What do you need to know about the $23,395 Ducati XDiavel? Just this: It’s the hairiest-chested bike I’ve ridden in years, it looks like a million bucks, its transmission is awful, and I was stopped by a cop within two minutes of leaving on it from Ducati’s garage. That pretty much covers it. Next!
Oh – you want details?
Well, it’s got a hairy chest because it’s the muscle cruiser version of the Diavel 1260. Both bikes now share the same Testastretta DVT 1262 cc L-twin engine, making 154 hp and 95 lbs.-ft. of torque in the X (slightly more in the Diavel 1260). That’s a lot when you’re seated properly with mid-mounted pegs, like on the Diavel, but it seems waaaay more when your legs are propped up on the forward pegs of the XDiavel like a ventriloquist’s dummy. You’re leaving those lights and going into that corner boots-first, clinging to the wide bars for dear life.
There’s traction control and wheelie control and launch control and cornering ABS and three selectable and adjustable Ride modes, and they’re all welcome when you crank that throttle. Which you’ll do a lot, because that’s why you chose this bike.
There are few sensations better than the XDiavel kicking you up the backside as you twist the throttle through a corner. This bike handles very well indeed, as comfortable leaned at 40 degrees as when upright. It gives the same sensation you’d expect from sliding down a skeleton course at the Winter Olympics, feet-first and wide-eyed. If Jon Montgomery’s taking time off from The Amazing Race Canada to read this, please confirm.
The thing is, with most normal bikes when you crack the throttle, the power then surges you forward, pushing on your butt as you hunker down into the bars, squinting into the wind. The feet-forward position of the XDiavel changes that dynamic completely. You feel the surge in your arms and your gut, not evenly through your body. And because the XDiavel is so much more powerful than pretty much any other muscle cruiser, it becomes addictive.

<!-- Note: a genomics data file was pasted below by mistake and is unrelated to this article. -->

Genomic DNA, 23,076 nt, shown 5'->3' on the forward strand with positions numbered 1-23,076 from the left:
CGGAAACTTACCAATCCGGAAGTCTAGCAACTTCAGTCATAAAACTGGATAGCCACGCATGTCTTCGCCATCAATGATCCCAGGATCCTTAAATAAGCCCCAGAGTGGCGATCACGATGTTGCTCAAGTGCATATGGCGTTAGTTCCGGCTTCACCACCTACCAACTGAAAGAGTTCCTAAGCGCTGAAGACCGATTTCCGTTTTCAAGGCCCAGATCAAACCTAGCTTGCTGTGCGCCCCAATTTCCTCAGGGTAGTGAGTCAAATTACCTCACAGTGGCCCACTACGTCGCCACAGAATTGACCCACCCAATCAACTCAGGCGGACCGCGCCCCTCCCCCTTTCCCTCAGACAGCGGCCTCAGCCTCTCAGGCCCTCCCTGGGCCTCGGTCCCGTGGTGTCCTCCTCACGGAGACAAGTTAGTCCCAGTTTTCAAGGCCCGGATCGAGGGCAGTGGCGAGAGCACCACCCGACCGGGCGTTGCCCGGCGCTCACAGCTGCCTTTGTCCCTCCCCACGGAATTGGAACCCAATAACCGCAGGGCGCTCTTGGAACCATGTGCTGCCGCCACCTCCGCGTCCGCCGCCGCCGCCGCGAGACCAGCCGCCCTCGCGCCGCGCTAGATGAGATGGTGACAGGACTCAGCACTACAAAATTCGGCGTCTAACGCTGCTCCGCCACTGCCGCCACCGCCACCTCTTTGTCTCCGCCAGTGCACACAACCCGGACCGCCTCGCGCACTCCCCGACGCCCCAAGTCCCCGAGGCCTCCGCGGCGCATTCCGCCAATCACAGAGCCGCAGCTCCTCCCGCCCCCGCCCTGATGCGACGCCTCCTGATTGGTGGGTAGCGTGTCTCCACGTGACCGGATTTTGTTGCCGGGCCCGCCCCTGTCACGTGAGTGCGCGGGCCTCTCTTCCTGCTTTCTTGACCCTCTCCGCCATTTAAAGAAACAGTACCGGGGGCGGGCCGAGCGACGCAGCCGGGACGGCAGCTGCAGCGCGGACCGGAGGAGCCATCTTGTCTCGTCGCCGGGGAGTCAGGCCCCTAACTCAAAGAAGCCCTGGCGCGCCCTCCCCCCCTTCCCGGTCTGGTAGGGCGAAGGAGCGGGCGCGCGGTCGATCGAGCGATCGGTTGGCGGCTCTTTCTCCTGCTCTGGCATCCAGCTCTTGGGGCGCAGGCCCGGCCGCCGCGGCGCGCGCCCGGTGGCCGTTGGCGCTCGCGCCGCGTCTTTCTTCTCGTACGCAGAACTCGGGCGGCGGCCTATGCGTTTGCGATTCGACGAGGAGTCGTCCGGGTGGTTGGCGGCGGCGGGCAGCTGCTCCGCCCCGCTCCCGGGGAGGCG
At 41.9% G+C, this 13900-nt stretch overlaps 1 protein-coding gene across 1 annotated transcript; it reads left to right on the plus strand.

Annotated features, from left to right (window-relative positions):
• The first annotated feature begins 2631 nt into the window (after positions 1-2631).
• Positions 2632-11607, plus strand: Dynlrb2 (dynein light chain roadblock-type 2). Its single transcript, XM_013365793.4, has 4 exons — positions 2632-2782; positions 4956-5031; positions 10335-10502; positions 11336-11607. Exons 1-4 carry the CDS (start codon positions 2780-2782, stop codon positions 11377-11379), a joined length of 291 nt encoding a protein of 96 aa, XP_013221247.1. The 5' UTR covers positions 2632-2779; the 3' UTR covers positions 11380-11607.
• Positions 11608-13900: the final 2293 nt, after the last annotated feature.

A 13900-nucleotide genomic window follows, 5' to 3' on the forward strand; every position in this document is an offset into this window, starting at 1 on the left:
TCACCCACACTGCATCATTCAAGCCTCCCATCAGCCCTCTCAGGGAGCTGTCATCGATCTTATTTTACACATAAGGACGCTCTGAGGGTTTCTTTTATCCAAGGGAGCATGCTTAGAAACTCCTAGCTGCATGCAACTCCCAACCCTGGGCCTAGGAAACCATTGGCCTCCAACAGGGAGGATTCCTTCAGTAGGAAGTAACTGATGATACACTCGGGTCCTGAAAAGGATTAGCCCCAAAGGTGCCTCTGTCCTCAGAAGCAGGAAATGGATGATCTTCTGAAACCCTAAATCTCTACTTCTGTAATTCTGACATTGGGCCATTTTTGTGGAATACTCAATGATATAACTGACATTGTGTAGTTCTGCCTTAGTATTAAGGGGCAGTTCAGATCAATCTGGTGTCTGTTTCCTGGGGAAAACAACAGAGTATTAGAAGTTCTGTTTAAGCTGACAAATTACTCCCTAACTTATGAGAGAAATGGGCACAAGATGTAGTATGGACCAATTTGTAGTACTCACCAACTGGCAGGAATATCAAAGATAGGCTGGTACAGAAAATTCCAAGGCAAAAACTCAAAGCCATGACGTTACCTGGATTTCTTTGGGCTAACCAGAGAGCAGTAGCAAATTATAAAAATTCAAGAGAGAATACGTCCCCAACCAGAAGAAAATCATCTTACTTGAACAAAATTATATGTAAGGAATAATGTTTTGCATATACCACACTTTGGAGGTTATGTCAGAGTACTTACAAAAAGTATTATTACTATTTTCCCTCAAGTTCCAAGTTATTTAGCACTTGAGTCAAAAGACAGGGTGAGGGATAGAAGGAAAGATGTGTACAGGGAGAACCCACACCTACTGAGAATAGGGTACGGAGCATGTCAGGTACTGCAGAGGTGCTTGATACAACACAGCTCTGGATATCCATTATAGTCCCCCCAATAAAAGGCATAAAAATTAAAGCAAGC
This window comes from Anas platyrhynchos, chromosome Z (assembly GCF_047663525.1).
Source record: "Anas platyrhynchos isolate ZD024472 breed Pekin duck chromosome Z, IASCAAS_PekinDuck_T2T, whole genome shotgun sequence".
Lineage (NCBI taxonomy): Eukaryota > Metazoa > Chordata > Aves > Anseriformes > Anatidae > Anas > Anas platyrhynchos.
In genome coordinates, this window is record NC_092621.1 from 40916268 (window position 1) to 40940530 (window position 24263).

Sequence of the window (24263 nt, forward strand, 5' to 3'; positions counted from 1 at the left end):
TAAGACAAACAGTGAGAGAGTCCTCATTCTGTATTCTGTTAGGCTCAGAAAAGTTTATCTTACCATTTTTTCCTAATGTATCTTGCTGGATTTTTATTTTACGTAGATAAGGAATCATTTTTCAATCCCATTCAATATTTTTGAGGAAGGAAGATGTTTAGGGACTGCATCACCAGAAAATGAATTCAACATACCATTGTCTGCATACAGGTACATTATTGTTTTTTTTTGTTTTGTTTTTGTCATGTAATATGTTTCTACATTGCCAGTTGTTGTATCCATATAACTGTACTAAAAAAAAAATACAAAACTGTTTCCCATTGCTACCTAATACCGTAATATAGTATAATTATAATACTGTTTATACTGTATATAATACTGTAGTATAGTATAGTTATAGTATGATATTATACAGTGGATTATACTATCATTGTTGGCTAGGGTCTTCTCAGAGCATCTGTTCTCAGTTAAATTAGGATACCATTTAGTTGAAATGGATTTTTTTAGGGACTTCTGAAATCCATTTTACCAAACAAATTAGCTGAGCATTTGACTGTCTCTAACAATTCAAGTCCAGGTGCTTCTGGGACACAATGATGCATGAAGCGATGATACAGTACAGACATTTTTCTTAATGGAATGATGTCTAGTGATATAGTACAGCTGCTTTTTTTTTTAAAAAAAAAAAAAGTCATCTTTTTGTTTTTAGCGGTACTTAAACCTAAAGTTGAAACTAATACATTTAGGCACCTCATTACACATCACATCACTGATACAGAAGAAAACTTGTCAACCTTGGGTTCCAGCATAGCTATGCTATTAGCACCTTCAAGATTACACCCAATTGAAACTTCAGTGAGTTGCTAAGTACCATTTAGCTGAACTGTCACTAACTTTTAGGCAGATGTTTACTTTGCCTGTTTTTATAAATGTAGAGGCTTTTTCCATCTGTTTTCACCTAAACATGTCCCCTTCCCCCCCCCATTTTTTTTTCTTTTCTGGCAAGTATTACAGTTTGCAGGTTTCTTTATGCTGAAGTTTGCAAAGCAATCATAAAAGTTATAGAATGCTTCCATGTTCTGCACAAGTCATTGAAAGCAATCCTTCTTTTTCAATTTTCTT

It sounds good, too. Those side-shooting pipes make a lovely crackle right from start-up. You never forget the strength of this bike. It’s like going out for the evening with a professional wrestler, or a body-builder, muscles always rippling underneath the broad shirt. The trouble is that, like such hulks know all too well, there are always challengers wanting to prove themselves. More often than not, because the power is so addictive, the challenger is you.
Quite the looker
It definitely looks the body-builder part. The XDiavel is a more naked version of the Diavel 1260, with a slightly lower seat and slightly longer wheelbase. The footpegs can be adjusted to three different settings to accommodate different lengths of inseam. I was surprised to find them quite comfortable. Under that tank and seat, there’s nothing but mechanicals and metal with no space for add-ons – internal passages for the coolant mean there are no hoses on the outside.
The rear tire has an incredibly fat 240 profile, which is wider than the tires on my mother-in-law’s Honda Civic, and runs from a belt drive, not a chain. The rear wheel seems to hang off the end of the Ducati like a hillclimb bike, adding to its visual size, with all its support and brakes on the left side. From the right side, it just sits there behind the pipes, clean and huge.
Of course, there’s not a lot hanging over that rear tire. The passenger seat is one of the smallest I’ve seen his side of a p-pad, and my wife resolutely refused to sit on it. Can’t say as I blame her. A replacement seat is available and so is a small backrest, but the average North American is still never going to fit back there.